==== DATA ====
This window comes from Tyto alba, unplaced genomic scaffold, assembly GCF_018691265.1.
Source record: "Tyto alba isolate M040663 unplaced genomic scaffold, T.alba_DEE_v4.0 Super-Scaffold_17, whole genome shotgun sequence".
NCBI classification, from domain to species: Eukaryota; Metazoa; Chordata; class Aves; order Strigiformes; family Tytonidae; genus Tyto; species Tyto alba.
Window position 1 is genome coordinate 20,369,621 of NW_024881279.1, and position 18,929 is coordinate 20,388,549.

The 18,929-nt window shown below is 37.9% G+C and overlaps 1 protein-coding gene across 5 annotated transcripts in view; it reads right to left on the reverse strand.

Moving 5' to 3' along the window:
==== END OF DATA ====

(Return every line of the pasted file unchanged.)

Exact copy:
This window comes from Tyto alba, unplaced genomic scaffold, assembly GCF_018691265.1.
Source record: "Tyto alba isolate M040663 unplaced genomic scaffold, T.alba_DEE_v4.0 Super-Scaffold_17, whole genome shotgun sequence".
NCBI classification, from domain to species: Eukaryota; Metazoa; Chordata; class Aves; order Strigiformes; family Tytonidae; genus Tyto; species Tyto alba.
Window position 1 is genome coordinate 20,369,621 of NW_024881279.1, and position 18,929 is coordinate 20,388,549.

The 18,929-nt window shown below is 37.9% G+C and overlaps 1 protein-coding gene across 5 annotated transcripts in view; it reads right to left on the reverse strand.

Moving 5' to 3' along the window: